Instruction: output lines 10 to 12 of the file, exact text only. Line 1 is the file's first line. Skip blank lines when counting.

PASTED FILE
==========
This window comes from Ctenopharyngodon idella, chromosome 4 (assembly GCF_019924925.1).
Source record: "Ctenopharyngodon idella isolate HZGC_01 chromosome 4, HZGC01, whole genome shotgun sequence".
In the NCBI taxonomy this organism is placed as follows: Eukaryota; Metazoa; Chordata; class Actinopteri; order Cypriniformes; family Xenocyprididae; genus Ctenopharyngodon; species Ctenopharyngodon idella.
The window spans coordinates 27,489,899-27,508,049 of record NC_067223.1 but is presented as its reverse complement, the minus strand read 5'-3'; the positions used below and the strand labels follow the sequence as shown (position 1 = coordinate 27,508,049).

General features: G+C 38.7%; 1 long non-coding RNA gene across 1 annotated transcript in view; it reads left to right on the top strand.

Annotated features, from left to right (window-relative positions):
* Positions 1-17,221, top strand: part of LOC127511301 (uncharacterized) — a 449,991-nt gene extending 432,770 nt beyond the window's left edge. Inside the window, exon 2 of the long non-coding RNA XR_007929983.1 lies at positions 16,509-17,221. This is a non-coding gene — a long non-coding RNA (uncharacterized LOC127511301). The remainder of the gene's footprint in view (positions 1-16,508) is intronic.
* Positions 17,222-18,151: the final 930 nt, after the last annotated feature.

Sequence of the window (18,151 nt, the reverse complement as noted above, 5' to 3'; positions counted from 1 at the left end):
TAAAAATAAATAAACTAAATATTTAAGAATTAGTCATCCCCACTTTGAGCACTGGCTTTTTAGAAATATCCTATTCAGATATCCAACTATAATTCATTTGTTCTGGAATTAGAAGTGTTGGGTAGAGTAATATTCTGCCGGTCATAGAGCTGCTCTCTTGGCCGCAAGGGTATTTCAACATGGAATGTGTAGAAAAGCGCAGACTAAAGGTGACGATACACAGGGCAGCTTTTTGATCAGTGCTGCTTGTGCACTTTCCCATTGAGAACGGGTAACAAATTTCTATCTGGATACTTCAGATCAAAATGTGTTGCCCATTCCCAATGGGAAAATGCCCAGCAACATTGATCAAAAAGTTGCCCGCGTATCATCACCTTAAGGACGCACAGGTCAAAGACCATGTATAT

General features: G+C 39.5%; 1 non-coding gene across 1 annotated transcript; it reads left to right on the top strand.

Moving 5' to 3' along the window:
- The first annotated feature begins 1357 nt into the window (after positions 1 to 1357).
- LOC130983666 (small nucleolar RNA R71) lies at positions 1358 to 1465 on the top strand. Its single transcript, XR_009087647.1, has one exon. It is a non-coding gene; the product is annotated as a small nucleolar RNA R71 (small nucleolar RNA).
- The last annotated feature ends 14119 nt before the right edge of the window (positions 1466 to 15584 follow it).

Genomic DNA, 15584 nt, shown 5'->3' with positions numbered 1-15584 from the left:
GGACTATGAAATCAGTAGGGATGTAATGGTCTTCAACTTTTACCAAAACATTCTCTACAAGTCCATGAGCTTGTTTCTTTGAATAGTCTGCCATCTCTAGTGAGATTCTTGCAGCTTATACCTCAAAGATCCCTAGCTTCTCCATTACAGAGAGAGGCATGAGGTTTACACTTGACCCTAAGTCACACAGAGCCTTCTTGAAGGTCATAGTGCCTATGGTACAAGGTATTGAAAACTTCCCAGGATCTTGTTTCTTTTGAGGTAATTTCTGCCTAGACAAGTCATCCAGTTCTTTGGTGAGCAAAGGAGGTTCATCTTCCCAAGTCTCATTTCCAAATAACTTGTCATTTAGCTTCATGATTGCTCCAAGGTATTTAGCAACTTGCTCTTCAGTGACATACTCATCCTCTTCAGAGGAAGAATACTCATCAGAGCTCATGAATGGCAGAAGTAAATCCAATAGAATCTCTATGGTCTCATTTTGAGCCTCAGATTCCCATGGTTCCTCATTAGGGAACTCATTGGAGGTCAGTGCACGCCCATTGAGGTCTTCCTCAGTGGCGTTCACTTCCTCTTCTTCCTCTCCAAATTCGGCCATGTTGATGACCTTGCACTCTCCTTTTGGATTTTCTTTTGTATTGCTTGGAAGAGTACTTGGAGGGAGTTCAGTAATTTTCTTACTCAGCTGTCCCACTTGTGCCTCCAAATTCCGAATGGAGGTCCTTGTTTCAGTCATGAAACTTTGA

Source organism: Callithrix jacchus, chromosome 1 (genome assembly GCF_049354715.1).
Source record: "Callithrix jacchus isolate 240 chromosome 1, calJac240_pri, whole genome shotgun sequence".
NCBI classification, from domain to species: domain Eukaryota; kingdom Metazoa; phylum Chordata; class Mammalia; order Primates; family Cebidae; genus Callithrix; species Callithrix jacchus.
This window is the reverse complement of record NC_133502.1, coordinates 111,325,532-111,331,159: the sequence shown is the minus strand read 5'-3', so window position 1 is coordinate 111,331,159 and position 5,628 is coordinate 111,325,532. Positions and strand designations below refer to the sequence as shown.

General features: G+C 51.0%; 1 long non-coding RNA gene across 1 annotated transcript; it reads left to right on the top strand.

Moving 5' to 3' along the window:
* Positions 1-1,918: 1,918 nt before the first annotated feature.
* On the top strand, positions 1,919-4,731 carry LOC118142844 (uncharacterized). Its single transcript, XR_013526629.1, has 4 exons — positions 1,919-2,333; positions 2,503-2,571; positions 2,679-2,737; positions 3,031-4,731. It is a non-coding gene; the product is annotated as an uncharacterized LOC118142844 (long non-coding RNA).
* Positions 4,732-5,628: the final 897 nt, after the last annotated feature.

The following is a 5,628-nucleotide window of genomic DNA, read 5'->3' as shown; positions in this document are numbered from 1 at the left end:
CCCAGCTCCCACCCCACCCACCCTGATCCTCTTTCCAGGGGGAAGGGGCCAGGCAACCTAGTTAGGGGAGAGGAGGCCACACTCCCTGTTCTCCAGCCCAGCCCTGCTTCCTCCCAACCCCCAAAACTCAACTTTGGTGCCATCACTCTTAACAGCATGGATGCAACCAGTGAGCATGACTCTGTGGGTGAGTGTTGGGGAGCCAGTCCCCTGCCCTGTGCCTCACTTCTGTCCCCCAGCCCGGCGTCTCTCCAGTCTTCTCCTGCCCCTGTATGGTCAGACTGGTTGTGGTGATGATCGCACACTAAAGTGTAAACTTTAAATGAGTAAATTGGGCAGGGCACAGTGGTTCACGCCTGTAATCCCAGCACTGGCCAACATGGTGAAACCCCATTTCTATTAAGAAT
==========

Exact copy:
TAAAAATAAATAAACTAAATATTTAAGAATTAGTCATCCCCACTTTGAGCACTGGCTTTTTAGAAATATCCTATTCAGATATCCAACTATAATTCATTTGTTCTGGAATTAGAAGTGTTGGGTAGAGTAATATTCTGCCGGTCATAGAGCTGCTCTCTTGGCCGCAAGGGTATTTCAACATGGAATGTGTAGAAAAGCGCAGACTAAAGGTGACGATACACAGGGCAGCTTTTTGATCAGTGCTGCTTGTGCACTTTCCCATTGAGAACGGGTAACAAATTTCTATCTGGATACTTCAGATCAAAATGTGTTGCCCATTCCCAATGGGAAAATGCCCAGCAACATTGATCAAAAAGTTGCCCGCGTATCATCACCTTAAGGACGCACAGGTCAAAGACCATGTATAT

General features: G+C 39.5%; 1 non-coding gene across 1 annotated transcript; it reads left to right on the top strand.

Moving 5' to 3' along the window: